Before we had kids and were therefore locked into the academic year schedule, our preferred time of year to take a vacation was late September. With most of the summer tourists returned to work and school, we didn’t face huge crowds that you often deal with at tourist destinations, but we found we were often the youngest people around by as much as 40 years.
For the most part, this wasn’t a problem. We weren’t huge socializers and were never really looking to meet people on vacation. Those times we did wind up speaking to others, we were certainly happy to listen to stories of those with a bit more life experience than we had.
On our summertime trip to Alaska, we noticed that there were two distinct groups on the Alaska Railroad - the elders, who were part of a tour and were travelling to meet a cruise ship, and the serious backcountry hikers, closer to our age and equipped with packs and sleeping bags, off to brave the bears at Denali. We didn’t exactly fit into either of those groups. We were staying in a cabin at our destination, and though we would be hiking, there would be no overnights in the woods, at least not on purpose.
At one point during our stay we encountered an older couple we decided we wanted to be when we grew up. They rose early in the morning and took in a full day’s hike with the proper equipment and supplies. Their fitness and activity was impressive. We would be like that in 30 years we told ourselves. Pretty funny considering we weren’t much like that even back then.
When we were first married, and had little money to travel, I used to worry that the tour groups would be the only way I would get to see most of the rest of the world; elderly, cranky and not terribly mobile, shuffling around in a housedress and clutching my nitroglycerin pills. Never mind that we usually were travelling when I would say things like this.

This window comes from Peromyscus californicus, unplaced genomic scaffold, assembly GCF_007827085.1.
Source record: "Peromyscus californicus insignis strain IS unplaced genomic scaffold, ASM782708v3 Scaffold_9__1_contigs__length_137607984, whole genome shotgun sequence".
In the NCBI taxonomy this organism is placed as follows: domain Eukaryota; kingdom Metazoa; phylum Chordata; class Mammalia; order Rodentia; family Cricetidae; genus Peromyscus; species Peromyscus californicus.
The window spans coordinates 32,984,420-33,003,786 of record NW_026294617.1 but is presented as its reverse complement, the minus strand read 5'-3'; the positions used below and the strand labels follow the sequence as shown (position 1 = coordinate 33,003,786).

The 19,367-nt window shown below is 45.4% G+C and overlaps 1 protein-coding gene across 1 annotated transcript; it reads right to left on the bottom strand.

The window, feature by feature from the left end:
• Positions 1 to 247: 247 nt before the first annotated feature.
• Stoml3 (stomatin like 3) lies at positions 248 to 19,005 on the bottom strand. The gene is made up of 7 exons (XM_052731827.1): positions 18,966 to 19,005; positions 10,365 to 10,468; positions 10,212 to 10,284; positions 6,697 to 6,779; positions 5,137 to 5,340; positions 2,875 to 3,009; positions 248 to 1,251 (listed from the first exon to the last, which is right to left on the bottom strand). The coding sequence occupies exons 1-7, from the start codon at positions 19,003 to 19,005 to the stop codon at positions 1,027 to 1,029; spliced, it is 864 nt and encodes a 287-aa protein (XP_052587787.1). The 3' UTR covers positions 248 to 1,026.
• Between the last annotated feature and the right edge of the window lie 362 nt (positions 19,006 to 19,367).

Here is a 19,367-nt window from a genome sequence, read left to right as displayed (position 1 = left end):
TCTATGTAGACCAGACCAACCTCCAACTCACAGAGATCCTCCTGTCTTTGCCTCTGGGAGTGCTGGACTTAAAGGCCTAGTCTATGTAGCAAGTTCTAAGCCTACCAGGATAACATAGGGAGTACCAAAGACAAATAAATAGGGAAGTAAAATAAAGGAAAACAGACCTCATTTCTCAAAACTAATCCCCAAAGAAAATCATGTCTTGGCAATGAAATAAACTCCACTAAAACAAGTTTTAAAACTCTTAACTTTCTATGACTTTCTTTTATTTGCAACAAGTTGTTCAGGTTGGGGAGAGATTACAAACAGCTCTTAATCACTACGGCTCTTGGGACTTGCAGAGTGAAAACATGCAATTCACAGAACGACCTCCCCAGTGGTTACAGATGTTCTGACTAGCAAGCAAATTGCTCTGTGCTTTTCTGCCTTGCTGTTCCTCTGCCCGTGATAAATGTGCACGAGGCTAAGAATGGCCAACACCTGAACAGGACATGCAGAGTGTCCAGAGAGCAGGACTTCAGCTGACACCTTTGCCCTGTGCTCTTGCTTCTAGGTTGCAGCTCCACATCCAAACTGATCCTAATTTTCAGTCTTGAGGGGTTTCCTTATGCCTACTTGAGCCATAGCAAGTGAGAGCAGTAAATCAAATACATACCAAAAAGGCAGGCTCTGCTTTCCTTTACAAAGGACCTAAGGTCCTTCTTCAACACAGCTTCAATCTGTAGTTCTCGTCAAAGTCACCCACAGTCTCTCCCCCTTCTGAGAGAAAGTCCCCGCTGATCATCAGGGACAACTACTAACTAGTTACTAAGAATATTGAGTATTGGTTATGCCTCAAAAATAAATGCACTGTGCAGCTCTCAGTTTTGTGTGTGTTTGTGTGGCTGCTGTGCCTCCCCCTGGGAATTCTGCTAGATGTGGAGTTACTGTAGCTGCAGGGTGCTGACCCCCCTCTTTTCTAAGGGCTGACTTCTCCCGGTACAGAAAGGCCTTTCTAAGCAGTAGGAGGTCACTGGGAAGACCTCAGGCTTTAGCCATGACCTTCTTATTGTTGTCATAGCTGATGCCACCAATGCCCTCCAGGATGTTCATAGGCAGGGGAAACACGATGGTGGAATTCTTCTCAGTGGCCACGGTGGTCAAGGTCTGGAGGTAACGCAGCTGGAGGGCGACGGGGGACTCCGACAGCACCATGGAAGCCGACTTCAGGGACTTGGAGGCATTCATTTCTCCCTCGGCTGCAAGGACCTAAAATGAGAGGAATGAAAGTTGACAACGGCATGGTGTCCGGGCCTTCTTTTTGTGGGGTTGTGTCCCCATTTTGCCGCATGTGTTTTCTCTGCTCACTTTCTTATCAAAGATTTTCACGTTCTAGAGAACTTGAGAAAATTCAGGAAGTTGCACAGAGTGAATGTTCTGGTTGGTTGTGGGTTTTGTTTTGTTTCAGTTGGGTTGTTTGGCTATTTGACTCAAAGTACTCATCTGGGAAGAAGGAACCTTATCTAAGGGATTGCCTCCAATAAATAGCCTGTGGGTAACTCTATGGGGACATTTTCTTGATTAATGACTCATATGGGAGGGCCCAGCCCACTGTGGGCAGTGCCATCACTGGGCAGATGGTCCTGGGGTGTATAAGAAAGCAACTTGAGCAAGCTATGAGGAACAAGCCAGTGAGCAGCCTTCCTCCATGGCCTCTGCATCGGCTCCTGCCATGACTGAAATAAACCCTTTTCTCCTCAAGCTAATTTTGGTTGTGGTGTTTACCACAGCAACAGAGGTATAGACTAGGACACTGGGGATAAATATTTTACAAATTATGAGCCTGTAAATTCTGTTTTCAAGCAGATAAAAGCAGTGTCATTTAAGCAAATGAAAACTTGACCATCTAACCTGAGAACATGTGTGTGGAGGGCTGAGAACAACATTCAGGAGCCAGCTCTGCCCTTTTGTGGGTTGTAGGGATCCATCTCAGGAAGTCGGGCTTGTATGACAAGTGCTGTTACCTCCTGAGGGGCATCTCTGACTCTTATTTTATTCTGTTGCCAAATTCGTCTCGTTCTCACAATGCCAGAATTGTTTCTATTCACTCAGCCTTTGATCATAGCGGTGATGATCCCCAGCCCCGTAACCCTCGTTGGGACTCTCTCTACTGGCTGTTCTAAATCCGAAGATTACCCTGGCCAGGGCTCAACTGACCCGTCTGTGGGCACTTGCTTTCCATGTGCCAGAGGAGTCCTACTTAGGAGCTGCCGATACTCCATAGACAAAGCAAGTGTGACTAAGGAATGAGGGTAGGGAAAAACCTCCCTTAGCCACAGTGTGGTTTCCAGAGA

See, in large groups, these elders could be overwhelming, and rude. After several encounters I named them the Silver Foxes after the bus tours. Never get between a Silver Fox and a souvenir T-shirt sale, trust me. You may get an elbow to the ribs.
Although not all of these people looked like they walked out a Far Side cartoon, their behavior might lead you to believe that they had.
Ugly American behavior is certainly not restricted to age, but my first notice of it ever, was a couple at a neighboring table in Canada where an older man with a distinct twang was complaining that his green salad was “too green.” He was, it turns out, expecting the wedge of iceberg lettuce, drowned in Thousand Island dressing and accompanied by a few slices of cucumber and some orange-looking cherry tomatoes.
Another time we found ourselves near some elders who took turns complaining about how awful their grandchildren were. That was a most depressing conversation, and we didn’t even have kids at the time.
Too many of my bad encounters involved bathrooms. There was that time on the ferry to Nova Scotia that I was waiting for an empty stall when maybe two dozen elderly women tried to cram themselves into the space where I was waiting. It was chaos, there was nowhere for all these women to stand let alone try to form an orderly line. Finally, a taller, Bea Arthur- type woman took charge. “Okay,” she said, looking directly at me, “everyone with a bladder problem goes to the head of the line.” I left.
Later on the trip back, I was actually in the stall when there came a knock on the door. “Just a minute,” I called. Whoever was on the other side responded by pulling on the door to see if it would open. “Just a minute,” I called again. Another tug on the door. “There’s someone in here” I yelled. Another yank, and the door burst open, the force of the invader enough to loosen the latch.
“Hey!” I yelled, grabbing for my pants.
“Well,” the old woman said crossly, “you left the door unlocked!”